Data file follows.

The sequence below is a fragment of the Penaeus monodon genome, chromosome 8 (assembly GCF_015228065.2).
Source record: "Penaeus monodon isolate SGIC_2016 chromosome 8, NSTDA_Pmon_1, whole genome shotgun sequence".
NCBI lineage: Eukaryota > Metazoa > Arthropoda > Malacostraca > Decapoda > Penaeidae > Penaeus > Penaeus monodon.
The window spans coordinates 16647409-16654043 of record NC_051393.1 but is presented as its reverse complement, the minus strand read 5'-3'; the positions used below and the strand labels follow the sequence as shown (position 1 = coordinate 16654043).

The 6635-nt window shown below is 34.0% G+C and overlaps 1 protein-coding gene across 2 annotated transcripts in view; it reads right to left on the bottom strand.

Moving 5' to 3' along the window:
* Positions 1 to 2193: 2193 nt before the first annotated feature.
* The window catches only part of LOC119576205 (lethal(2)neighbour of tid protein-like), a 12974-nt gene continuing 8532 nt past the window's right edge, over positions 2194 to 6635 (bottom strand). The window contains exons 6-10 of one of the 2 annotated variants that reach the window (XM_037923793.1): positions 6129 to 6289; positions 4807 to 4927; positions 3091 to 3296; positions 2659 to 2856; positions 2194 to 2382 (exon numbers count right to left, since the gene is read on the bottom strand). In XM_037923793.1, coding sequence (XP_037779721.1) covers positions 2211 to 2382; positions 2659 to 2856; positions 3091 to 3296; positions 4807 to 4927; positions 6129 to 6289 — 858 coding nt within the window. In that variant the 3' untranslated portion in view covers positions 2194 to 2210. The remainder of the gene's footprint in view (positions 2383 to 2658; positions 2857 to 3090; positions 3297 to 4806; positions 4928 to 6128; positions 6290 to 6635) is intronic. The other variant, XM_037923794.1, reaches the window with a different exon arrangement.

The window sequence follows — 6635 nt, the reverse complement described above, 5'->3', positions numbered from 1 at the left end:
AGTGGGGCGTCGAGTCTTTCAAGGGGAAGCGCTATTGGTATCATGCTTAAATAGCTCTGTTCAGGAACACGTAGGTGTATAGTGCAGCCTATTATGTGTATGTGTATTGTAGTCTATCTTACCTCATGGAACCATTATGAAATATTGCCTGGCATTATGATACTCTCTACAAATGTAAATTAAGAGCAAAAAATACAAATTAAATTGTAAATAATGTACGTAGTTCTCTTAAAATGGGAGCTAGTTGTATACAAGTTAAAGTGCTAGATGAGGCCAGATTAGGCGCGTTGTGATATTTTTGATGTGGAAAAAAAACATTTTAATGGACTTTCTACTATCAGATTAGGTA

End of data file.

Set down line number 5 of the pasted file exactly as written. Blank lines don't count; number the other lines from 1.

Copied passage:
The 6635-nt window shown below is 34.0% G+C and overlaps 1 protein-coding gene across 2 annotated transcripts in view; it reads right to left on the bottom strand.